Dwindling air service to small cities across the U.S. is the result of changing airline economics, and not just the pilot shortage airlines face, long-time industry analyst William Swelbar said Wednesday.
“This is all about economics … it really is a lot more than pilots,” the chief industry analyst at the Swelbar-Zhong Consultancy said at a U.S. National Transportation Research Board meeting in Washington, D.C.
The high cost of flying small planes, which has increased dramatically along with so many other airline industry expenses, along with limited pilot resources, has contributed to network carriers American Airlines, Delta Air Lines, and United Airlines deciding to end flights to cities like New Haven, Conn., Toledo, Ohio, and Williamsport, Pa. Those air service losses have raised questions about the future of such service, both in the industry and Congress, and threatens what the Regional Airline Association (RAA) says is $152 billion in economic activity flights bring to small communities.
Small U.S. cities have been losing air service for decades. As planes grew in size, and fuel prices and other expenses rose, airline planners could not make the math work for destinations like Farmington, N.M., or Hickory, N.C. — last served by US Airways in 2008 and Delta in 2006, respectively, according to Cirium Diio schedules. The trend has accelerated as the industry emerged from the pandemic facing a pilot shortage (now focused on captains), higher costs, supply chain issues, and a more challenging operating environment.
“You can’t run your airline like it’s 2019,” United CEO Scott Kirby said in April. “It’s different and harder now.”
A recent analysis by Ailevon Pacific Aviation Consulting found that American, Delta, and United have exited a combined 74 markets since April 2020. Not all of those markets have lost all commercial air service. For example, the number includes United’s decision to exit Erie, Pa., in June; American continues to serve the Pennsylvania city.
The rapid disappearance in the U.S. of 50-seat regional jets, whether Bombardier CRJ200s or Embraer ERJ-145s, contributes to the situation. Whether due to the pilot shortage, economic trends, or other reasons, American, Delta, and United all flew at least 300 fewer small jets at the end of March than they did four years earlier. And Delta has gone as far as to say will “exit” the type entirely this summer; that is except for 50-seat regional jets flown by SkyWest Airlines at its own risk on federally subsidized routes that Delta does not count in its fleet plan.
The question of regional flying economics came into sharp focus last year. That’s when American unilaterally raised pilot pay rates at three of its wholly-owned affiliates to levels comparable with those paid at budget, or ultra low-cost, airlines. The increase has since been matched at most regional airlines, and forced further changes in the space, including the retirement of many 50-seat jets.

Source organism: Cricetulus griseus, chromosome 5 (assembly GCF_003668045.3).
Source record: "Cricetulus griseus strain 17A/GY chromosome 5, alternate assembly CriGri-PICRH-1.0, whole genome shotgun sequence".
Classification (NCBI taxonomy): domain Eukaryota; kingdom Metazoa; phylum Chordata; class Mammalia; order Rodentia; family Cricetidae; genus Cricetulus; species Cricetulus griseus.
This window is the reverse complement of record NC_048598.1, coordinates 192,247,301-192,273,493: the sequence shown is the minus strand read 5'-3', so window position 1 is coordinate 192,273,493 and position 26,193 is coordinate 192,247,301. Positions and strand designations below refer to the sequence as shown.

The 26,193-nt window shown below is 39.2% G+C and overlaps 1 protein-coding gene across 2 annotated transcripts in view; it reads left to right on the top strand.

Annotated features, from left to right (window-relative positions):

“Regional pilot pay doubling is really going to hurt communities,” Raymond James analyst Savanthi Syth said of the increases in January. “In the smaller communities, it’s really going to have a longer term impact.”
American has repeatedly defended the move. Chief Revenue Officer Vasu Raja said last year that the airline could cover the increased expense with the higher yields it generates from having a broader regional network than competitors.
Swelbar agreed with Raja’s comments, and added that American’s ownership of the regional affiliates in question — Envoy, Piedmont Airlines, and PSA Airlines — changes the cost equation.
But the writing may be on the wall for a place like Erie. American’s schedule of only two daily flights to Charlotte offers limited utility to connecting travelers and increases the likelihood that they will drive to a larger airport nearby. In Erie’s case, the Buffalo, Cleveland, and Pittsburgh airports are all within a roughly two-hour drive.
“Below three frequencies a day, [air service is] really vulnerable,” Swelbar said.
Binghamton and Elmira, N.Y., Columbus and Valdosta, Ga., and Roswell, N.M., are among other U.S. cities that have fewer than three daily flights scheduled in June, Diio data show.
And ULCCs, like Allegiant Air and Spirit Airlines, are not panaceas for small markets. The airlines tend to operate routes with just several flights a week, catering to holidaygoers headed to, say, Orlando but not the corporate traveler on a sales trip or to a conference. This is the case in both New Haven and Toledo where Avelo Airlines and Allegiant, respectively, continue to fly.
“As you see network carriers come out, and ULCCs go in, the quality of air service is going to go down because you don’t connect anybody,” Swelbar said.
One strategy some small airlines have embraced to maintain air service to small cities relates to the Federal Aviation Administration’s Part 135 and 380 certifications. The model, which is used by Contour Airlines and JSX, allows so-called public charter carriers to fly planes with up to 30 seats on scheduled flights but with pilots that need significantly fewer hours of training than the 1,500 hours required under standard Part 121 airline certification rules. SkyWest is in the process of setting up its own such operator, named SkyWest Charter, to take over federally subsidized air routes.
“It’s a feel-good air service for the sake of air service thing,” Swelbar said on the model. He cited the fact that these flights are unable to carry a major airline’s code — for example, “UA” for United — and offer limited connectivity to the broader market.
The major airline unions, including the Air Line Pilots Association (ALPA) and the Association of Flight Attendants-CWA (AFA), have objected to the model in comments on SkyWest Charter’s certification.
“There will be more Williamsports,” Swelbar told attendees at the TRB meeting. Referring to the sole U.S. city that has lost all air service — network and ULCC — during the pandemic.